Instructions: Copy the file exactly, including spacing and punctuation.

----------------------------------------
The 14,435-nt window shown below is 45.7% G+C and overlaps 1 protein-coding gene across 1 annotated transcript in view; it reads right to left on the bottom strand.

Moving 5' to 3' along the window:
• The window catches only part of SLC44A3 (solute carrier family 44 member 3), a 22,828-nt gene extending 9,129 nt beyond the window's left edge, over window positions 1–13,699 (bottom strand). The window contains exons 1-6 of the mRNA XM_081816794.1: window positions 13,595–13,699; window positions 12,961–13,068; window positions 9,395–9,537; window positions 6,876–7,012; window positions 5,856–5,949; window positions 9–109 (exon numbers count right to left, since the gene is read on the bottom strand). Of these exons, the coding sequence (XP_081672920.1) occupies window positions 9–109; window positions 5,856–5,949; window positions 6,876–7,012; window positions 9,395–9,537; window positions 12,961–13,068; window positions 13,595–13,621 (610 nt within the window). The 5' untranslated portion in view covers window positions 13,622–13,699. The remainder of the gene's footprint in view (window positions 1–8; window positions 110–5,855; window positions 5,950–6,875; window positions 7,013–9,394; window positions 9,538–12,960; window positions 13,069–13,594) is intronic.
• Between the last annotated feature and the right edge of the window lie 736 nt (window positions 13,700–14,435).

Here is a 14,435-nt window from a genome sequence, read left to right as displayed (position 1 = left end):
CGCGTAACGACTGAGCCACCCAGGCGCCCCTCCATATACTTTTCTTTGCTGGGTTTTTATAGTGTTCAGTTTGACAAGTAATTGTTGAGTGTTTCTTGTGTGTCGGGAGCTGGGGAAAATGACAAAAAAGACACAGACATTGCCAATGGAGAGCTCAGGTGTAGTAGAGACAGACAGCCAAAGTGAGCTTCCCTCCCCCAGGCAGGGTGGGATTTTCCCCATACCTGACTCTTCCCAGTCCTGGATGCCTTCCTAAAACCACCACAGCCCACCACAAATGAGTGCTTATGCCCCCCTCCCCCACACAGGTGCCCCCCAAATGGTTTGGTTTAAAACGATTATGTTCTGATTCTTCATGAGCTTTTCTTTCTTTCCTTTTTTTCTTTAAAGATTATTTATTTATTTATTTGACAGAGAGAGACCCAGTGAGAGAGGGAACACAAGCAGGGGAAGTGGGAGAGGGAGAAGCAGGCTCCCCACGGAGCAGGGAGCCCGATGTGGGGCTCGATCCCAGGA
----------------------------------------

The 14,435-nt window shown below is 45.7% G+C and overlaps 1 protein-coding gene across 1 annotated transcript in view; it reads right to left on the bottom strand.

Moving 5' to 3' along the window:
• The window catches only part of SLC44A3 (solute carrier family 44 member 3), a 22,828-nt gene extending 9,129 nt beyond the window's left edge, over window positions 1–13,699 (bottom strand). The window contains exons 1-6 of the mRNA XM_081816794.1: window positions 13,595–13,699; window positions 12,961–13,068; window positions 9,395–9,537; window positions 6,876–7,012; window positions 5,856–5,949; window positions 9–109 (exon numbers count right to left, since the gene is read on the bottom strand). Of these exons, the coding sequence (XP_081672920.1) occupies window positions 9–109; window positions 5,856–5,949; window positions 6,876–7,012; window positions 9,395–9,537; window positions 12,961–13,068; window positions 13,595–13,621 (610 nt within the window). The 5' untranslated portion in view covers window positions 13,622–13,699. The remainder of the gene's footprint in view (window positions 1–8; window positions 110–5,855; window positions 5,950–6,875; window positions 7,013–9,394; window positions 9,538–12,960; window positions 13,069–13,594) is intronic.
• Between the last annotated feature and the right edge of the window lie 736 nt (window positions 13,700–14,435).

Here is a 14,435-nt window from a genome sequence, read left to right as displayed (position 1 = left end):
CGCGTAACGACTGAGCCACCCAGGCGCCCCTCCATATACTTTTCTTTGCTGGGTTTTTATAGTGTTCAGTTTGACAAGTAATTGTTGAGTGTTTCTTGTGTGTCGGGAGCTGGGGAAAATGACAAAAAAGACACAGACATTGCCAATGGAGAGCTCAGGTGTAGTAGAGACAGACAGCCAAAGTGAGCTTCCCTCCCCCAGGCAGGGTGGGATTTTCCCCATACCTGACTCTTCCCAGTCCTGGATGCCTTCCTAAAACCACCACAGCCCACCACAAATGAGTGCTTATGCCCCCCTCCCCCACACAGGTGCCCCCCAAATGGTTTGGTTTAAAACGATTATGTTCTGATTCTTCATGAGCTTTTCTTTCTTTCCTTTTTTTCTTTAAAGATTATTTATTTATTTATTTGACAGAGAGAGACCCAGTGAGAGAGGGAACACAAGCAGGGGAAGTGGGAGAGGGAGAAGCAGGCTCCCCACGGAGCAGGGAGCCCGATGTGGGGCTCGATCCCAGGA